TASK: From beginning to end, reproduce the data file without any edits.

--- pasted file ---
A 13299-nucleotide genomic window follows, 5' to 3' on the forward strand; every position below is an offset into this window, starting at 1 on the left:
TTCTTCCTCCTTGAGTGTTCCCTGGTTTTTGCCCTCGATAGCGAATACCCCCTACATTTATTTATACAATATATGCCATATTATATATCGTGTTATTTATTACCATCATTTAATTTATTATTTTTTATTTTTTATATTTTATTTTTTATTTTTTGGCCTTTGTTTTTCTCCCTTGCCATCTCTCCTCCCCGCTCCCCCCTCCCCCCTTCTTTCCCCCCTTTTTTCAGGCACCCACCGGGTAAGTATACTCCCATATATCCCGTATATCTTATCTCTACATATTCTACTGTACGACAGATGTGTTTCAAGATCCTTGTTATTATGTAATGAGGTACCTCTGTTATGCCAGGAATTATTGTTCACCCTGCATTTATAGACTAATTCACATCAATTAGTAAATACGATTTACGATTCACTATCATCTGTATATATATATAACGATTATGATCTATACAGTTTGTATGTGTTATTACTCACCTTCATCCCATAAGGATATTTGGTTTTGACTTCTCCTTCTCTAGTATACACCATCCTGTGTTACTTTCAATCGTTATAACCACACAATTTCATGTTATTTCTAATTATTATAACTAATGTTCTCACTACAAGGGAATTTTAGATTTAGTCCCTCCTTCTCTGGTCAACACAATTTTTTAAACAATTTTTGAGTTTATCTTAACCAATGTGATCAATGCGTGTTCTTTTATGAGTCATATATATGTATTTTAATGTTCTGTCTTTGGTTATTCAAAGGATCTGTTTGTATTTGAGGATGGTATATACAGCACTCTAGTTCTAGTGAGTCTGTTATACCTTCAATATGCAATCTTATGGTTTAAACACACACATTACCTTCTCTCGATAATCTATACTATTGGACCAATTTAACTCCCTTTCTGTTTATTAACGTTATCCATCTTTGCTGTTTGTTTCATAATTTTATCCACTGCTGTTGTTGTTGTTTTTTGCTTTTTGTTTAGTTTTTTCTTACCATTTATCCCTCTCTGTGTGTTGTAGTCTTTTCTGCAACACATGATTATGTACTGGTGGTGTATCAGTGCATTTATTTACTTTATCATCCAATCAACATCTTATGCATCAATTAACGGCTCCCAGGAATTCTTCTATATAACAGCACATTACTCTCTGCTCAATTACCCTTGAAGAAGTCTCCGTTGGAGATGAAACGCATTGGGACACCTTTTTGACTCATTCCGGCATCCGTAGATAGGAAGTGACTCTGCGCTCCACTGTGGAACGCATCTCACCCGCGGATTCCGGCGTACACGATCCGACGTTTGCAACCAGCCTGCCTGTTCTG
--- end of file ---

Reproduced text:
A 13299-nucleotide genomic window follows, 5' to 3' on the forward strand; every position below is an offset into this window, starting at 1 on the left:
TTCTTCCTCCTTGAGTGTTCCCTGGTTTTTGCCCTCGATAGCGAATACCCCCTACATTTATTTATACAATATATGCCATATTATATATCGTGTTATTTATTACCATCATTTAATTTATTATTTTTTATTTTTTATATTTTATTTTTTATTTTTTGGCCTTTGTTTTTCTCCCTTGCCATCTCTCCTCCCCGCTCCCCCCTCCCCCCTTCTTTCCCCCCTTTTTTCAGGCACCCACCGGGTAAGTATACTCCCATATATCCCGTATATCTTATCTCTACATATTCTACTGTACGACAGATGTGTTTCAAGATCCTTGTTATTATGTAATGAGGTACCTCTGTTATGCCAGGAATTATTGTTCACCCTGCATTTATAGACTAATTCACATCAATTAGTAAATACGATTTACGATTCACTATCATCTGTATATATATATAACGATTATGATCTATACAGTTTGTATGTGTTATTACTCACCTTCATCCCATAAGGATATTTGGTTTTGACTTCTCCTTCTCTAGTATACACCATCCTGTGTTACTTTCAATCGTTATAACCACACAATTTCATGTTATTTCTAATTATTATAACTAATGTTCTCACTACAAGGGAATTTTAGATTTAGTCCCTCCTTCTCTGGTCAACACAATTTTTTAAACAATTTTTGAGTTTATCTTAACCAATGTGATCAATGCGTGTTCTTTTATGAGTCATATATATGTATTTTAATGTTCTGTCTTTGGTTATTCAAAGGATCTGTTTGTATTTGAGGATGGTATATACAGCACTCTAGTTCTAGTGAGTCTGTTATACCTTCAATATGCAATCTTATGGTTTAAACACACACATTACCTTCTCTCGATAATCTATACTATTGGACCAATTTAACTCCCTTTCTGTTTATTAACGTTATCCATCTTTGCTGTTTGTTTCATAATTTTATCCACTGCTGTTGTTGTTGTTTTTTGCTTTTTGTTTAGTTTTTTCTTACCATTTATCCCTCTCTGTGTGTTGTAGTCTTTTCTGCAACACATGATTATGTACTGGTGGTGTATCAGTGCATTTATTTACTTTATCATCCAATCAACATCTTATGCATCAATTAACGGCTCCCAGGAATTCTTCTATATAACAGCACATTACTCTCTGCTCAATTACCCTTGAAGAAGTCTCCGTTGGAGATGAAACGCATTGGGACACCTTTTTGACTCATTCCGGCATCCGTAGATAGGAAGTGACTCTGCGCTCCACTGTGGAACGCATCTCACCCGCGGATTCCGGCGTACACGATCCGACGTTTGCAACCAGCCTGCCTGTTCTG